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Cleve Clin J Med. 1990 Mar-Apr;57(2):131-6.

The role of sigmoidoscopy for asymptomatic patients. Results of three annual screening sigmoidoscopies, polypectomy, and subsequent surveillance colonoscopy in a primary-care setting.

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Department of Medicine, Marymount Hospital, Garfield Heights, Ohio.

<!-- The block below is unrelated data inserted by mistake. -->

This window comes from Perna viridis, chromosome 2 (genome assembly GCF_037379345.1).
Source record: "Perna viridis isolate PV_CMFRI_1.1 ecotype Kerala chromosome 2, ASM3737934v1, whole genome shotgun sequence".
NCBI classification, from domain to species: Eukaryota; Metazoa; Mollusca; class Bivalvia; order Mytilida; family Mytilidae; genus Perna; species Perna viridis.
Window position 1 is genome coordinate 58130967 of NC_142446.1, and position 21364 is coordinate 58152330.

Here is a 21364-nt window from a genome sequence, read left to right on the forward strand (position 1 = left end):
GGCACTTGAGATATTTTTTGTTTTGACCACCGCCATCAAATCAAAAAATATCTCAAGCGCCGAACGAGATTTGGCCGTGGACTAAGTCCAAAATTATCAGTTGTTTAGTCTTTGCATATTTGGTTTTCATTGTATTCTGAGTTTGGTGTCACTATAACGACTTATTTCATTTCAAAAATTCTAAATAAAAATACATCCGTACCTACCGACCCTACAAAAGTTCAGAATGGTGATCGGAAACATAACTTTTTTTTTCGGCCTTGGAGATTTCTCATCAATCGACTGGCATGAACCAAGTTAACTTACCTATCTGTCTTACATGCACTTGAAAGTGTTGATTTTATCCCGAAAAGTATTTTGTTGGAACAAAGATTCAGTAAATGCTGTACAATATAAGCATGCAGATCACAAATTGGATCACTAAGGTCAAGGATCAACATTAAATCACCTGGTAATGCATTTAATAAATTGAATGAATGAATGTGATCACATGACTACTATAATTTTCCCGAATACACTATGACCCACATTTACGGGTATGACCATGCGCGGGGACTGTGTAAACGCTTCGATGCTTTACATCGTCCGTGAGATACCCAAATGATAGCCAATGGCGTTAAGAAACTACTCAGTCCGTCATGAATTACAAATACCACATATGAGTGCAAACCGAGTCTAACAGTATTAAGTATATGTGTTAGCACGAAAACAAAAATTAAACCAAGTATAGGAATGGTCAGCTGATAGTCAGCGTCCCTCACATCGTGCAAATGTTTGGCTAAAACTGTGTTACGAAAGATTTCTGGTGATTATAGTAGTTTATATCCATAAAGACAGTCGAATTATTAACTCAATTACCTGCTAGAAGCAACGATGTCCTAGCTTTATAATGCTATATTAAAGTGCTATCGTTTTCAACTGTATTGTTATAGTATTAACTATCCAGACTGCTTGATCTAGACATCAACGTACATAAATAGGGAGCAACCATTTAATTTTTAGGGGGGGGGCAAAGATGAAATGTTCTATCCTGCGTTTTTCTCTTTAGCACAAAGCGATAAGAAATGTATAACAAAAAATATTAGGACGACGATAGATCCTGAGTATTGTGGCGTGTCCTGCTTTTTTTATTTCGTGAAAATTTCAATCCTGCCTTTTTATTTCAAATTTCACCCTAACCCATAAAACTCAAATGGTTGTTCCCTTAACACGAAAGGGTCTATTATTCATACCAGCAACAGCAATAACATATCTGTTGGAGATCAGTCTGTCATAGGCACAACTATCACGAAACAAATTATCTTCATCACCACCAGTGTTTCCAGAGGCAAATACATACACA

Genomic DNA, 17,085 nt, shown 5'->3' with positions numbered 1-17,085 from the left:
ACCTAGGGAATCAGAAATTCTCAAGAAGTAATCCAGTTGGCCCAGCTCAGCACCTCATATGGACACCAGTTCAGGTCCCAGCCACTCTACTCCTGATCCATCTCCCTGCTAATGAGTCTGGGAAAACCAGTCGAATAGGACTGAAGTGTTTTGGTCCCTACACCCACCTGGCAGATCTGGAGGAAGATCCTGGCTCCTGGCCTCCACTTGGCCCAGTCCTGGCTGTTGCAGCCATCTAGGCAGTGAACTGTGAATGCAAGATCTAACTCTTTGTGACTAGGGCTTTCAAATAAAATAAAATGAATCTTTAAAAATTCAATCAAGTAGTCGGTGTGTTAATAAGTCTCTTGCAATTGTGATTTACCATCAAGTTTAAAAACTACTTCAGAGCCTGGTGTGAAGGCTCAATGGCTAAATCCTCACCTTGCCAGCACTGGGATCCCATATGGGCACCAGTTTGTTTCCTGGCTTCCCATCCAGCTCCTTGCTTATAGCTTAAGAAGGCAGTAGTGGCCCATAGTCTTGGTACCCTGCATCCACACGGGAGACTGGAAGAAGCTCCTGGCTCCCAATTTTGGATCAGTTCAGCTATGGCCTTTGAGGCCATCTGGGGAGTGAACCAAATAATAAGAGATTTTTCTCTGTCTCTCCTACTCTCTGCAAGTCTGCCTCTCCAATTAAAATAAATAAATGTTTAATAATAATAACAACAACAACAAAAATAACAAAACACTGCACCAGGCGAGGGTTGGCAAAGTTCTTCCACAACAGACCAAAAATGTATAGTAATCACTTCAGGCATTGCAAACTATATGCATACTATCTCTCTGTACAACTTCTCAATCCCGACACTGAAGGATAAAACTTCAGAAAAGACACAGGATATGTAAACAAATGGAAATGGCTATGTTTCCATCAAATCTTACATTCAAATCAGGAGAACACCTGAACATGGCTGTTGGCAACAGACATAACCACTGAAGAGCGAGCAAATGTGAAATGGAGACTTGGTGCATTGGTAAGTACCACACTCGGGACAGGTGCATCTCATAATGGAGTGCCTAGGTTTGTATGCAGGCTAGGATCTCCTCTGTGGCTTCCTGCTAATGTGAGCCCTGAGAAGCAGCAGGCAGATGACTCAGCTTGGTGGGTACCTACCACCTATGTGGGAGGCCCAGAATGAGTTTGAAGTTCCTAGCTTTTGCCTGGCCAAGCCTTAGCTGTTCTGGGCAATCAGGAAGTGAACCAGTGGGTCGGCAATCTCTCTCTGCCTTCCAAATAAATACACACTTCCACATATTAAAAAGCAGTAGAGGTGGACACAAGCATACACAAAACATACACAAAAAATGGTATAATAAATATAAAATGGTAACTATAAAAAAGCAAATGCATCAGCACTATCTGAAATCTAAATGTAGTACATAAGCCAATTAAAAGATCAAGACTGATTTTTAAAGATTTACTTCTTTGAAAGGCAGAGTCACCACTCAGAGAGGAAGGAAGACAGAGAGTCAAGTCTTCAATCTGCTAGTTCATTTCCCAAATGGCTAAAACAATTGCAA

A total of 329 asymptomatic patients (aged 50 or older) underwent flexible sigmoidoscopy to screen for colonic neoplasia. Of these, 258 underwent a second examination after 1 year and 143 underwent a third examination after another year. Of 60 patients in whom polyps were found on one of the three examinations, 58 underwent colonoscopy and polypectomy; 77 adenomatous polyps were present in 39 of these patients. The incidence of adenomatous polyps was 7.9% for the first examination, 3.9% for the second, and 2.1% for the third. Of patients with an index polyp found by sigmoidoscopy, 57.5% had synchronous polyps discovered by colonoscopy. Thirty-six of 77 polyps in 24 patients showed dysplasia; 9 were less than 0.5 cm, 14 were 0.5 cm to 0.9 cm, and 13 were 1 cm or larger. Forty-four surveillance colonoscopies (done after initial colonoscopy and polypectomy) have been performed in 28 patients. Eighteen examinations resulted in finding 30 adenomatous polyps, of which 10 showed dysplasia. This study 1) is the first report of flexible sigmoidoscopy data to support the American Cancer Society recommendation of two serial screening sigmoidoscopies a year apart, 2) reinforces the concept that an index polyp indicates a need for a complete colonoscopy, 3) reinforces the need for ongoing surveillance by colonoscopy after detection of adenomas, and 4) adds to reports of dysplasia in diminutive polyps.

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